Lloyd writes as a Communist. His interest is in the life of the folk, the origins of their creativity and how the songs express the necessity to survive through their work and find communal ways of seeking to induce productivity in what they do. He rejects explanations of mystical belief:

So much is talked of myth and sun worship and such, that its necessary to recall that behind most of these calendar customs and the songs attached to them lies nothing more mysterious, nothing less realistic than the yearly round of work carried out in the fields. We’ve divided our cycle of customs according to the economic seasons-winter, spring, summer and autumn . Less formally we might better have divided them, according to economic seasons-the ploughing, sowing, augmentation and harvesting of crops. For its due to their relation with economic life, not to any mystical connection, that the song-customs have persisted right up to our own time.

This was written a generation or two ago and for many readers these customs of rural life will be alien to them. Christmas survives in a commercial urbanised setting, and Easter, for those who have lost an understanding of its religious significance has become simply a matter of supermarket bought Easter eggs and perhaps rolling eggs down a convenient slope; likewise Hallowe’en, which has lost connection with the dead temporarily returning. In rural areas. the celebration of the May queen might persist and there may be celebrations around mid-summer eve.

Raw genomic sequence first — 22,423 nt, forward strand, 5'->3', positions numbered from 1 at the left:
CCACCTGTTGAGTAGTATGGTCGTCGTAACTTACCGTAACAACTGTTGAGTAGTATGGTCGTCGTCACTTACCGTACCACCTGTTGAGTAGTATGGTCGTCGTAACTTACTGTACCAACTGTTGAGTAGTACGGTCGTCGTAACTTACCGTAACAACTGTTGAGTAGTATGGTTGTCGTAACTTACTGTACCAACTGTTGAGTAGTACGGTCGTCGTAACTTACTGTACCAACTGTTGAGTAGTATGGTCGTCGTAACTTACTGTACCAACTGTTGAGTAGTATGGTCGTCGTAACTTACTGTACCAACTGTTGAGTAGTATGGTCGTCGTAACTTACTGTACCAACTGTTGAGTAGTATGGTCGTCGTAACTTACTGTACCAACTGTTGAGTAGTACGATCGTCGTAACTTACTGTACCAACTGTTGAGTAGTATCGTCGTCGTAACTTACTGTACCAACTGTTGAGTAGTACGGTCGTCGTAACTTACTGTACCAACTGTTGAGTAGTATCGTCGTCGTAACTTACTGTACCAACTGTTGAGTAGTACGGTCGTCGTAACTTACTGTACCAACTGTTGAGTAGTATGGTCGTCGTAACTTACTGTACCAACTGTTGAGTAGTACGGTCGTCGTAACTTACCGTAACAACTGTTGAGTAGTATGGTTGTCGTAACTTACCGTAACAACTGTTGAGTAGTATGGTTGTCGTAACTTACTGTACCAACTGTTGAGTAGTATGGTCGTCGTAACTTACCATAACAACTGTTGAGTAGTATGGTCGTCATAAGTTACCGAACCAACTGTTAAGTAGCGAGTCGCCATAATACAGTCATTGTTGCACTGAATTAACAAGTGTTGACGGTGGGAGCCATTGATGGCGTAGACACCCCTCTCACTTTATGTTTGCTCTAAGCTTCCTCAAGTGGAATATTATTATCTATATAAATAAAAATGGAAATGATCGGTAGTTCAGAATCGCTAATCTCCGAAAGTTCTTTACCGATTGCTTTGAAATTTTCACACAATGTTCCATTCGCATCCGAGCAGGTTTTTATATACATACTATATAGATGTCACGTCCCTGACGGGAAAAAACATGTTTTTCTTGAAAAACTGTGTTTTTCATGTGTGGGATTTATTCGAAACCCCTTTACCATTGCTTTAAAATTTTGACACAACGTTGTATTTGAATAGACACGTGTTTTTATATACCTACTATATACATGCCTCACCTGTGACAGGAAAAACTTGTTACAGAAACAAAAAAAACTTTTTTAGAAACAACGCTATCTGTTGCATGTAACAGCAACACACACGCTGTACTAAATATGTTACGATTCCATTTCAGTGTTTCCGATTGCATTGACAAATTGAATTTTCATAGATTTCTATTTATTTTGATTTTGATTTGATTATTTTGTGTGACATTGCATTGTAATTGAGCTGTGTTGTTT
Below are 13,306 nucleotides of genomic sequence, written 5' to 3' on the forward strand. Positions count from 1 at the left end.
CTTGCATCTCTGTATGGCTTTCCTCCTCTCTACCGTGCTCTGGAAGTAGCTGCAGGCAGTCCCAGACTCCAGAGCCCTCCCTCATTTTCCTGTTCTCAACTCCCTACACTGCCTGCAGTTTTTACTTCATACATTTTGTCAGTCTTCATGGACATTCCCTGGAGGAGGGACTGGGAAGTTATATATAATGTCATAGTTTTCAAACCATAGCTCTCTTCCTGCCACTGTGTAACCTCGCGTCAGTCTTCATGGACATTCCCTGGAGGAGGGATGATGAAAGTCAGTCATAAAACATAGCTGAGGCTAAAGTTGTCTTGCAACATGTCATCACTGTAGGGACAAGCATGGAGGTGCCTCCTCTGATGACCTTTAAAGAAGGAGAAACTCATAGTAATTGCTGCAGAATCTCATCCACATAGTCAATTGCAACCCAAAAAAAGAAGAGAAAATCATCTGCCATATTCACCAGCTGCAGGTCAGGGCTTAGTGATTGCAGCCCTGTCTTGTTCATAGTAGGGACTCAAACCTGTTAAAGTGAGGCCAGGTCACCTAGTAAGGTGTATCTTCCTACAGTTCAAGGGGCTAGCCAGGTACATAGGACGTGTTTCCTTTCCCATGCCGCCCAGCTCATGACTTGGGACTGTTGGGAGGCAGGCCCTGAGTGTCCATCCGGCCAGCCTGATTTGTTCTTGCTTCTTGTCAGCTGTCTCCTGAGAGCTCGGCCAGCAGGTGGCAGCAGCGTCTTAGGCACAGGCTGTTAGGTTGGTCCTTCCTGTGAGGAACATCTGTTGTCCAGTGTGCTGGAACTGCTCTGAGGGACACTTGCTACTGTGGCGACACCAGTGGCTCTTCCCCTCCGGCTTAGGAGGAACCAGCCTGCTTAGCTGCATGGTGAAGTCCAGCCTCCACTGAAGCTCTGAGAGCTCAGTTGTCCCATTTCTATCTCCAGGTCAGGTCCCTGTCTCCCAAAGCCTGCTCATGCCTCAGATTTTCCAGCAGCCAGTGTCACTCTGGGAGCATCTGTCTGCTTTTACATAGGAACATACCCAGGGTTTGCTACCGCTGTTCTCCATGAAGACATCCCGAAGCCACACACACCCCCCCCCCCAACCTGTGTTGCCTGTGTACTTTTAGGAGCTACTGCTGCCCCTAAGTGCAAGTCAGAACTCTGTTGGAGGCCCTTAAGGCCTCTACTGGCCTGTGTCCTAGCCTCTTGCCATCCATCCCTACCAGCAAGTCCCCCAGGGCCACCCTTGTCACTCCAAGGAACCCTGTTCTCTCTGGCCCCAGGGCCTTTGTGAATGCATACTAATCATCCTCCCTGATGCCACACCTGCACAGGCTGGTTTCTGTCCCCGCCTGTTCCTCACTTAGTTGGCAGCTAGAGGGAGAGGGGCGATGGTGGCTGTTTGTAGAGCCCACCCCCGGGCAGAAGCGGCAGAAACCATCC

Yet perhaps, behind the economic necessities that Lloyd wants to stress, he underestimates the mysterious otherness of the world about the folk as something mysteriously created. Lloyd, himself , seeks to make sense of the religious aspect as “man on the point of inventing gods”:

The most gifted man in the community took the lead. He was the medicine man, the priest, the king, the representative of divine power. He was the one who dressed in skins or leaves, who killed the sacred animal, cut the sacred tree, led the earth shaking dances of springtime, lit the reassuring bonfires of midwinter, headed the band of heroes who marched through the village at critical seasons, singing and dancing for good luck and fine crops, and extracting their rewards for driving off the demons of sterility and want. And because the medicine-man was the representative of all that’s fecund, in early times he was killed even before his potency faded so that another vigorous representative could take his place and the continuance of fertility assured. Eventually, as manners softened, the ceremony involving this ritual slaughter, a rite compounded of anxiety, hope and remorse, changed its character. Instead of the king, a slave, a prisoner of war, an animal even was sacrificed, and finally the ceremony became a symbolic spectacle, a pantomime dance of death and resurrection that comprised the first folk play and thus the beginning of all theatre.